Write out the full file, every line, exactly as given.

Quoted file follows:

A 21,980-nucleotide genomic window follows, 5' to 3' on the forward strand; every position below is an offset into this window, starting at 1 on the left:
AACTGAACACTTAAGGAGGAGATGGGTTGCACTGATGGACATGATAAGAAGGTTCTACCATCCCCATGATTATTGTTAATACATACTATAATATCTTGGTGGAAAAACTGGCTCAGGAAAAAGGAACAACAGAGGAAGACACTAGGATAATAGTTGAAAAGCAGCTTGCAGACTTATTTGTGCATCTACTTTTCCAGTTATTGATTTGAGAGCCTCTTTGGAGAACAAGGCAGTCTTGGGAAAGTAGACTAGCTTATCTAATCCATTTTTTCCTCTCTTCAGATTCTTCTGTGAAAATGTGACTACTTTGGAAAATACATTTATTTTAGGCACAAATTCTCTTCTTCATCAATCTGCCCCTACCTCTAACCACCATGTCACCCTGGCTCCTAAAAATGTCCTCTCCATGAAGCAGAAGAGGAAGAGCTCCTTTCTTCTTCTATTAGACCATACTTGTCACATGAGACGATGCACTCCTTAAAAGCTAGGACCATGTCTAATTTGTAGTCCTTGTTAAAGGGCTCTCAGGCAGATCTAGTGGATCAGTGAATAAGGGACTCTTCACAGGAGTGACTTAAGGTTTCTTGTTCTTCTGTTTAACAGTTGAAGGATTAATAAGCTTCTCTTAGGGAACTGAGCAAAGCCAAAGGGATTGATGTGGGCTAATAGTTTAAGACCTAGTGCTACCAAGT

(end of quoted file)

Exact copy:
A 21,980-nucleotide genomic window follows, 5' to 3' on the forward strand; every position below is an offset into this window, starting at 1 on the left:
AACTGAACACTTAAGGAGGAGATGGGTTGCACTGATGGACATGATAAGAAGGTTCTACCATCCCCATGATTATTGTTAATACATACTATAATATCTTGGTGGAAAAACTGGCTCAGGAAAAAGGAACAACAGAGGAAGACACTAGGATAATAGTTGAAAAGCAGCTTGCAGACTTATTTGTGCATCTACTTTTCCAGTTATTGATTTGAGAGCCTCTTTGGAGAACAAGGCAGTCTTGGGAAAGTAGACTAGCTTATCTAATCCATTTTTTCCTCTCTTCAGATTCTTCTGTGAAAATGTGACTACTTTGGAAAATACATTTATTTTAGGCACAAATTCTCTTCTTCATCAATCTGCCCCTACCTCTAACCACCATGTCACCCTGGCTCCTAAAAATGTCCTCTCCATGAAGCAGAAGAGGAAGAGCTCCTTTCTTCTTCTATTAGACCATACTTGTCACATGAGACGATGCACTCCTTAAAAGCTAGGACCATGTCTAATTTGTAGTCCTTGTTAAAGGGCTCTCAGGCAGATCTAGTGGATCAGTGAATAAGGGACTCTTCACAGGAGTGACTTAAGGTTTCTTGTTCTTCTGTTTAACAGTTGAAGGATTAATAAGCTTCTCTTAGGGAACTGAGCAAAGCCAAAGGGATTGATGTGGGCTAATAGTTTAAGACCTAGTGCTACCAAGT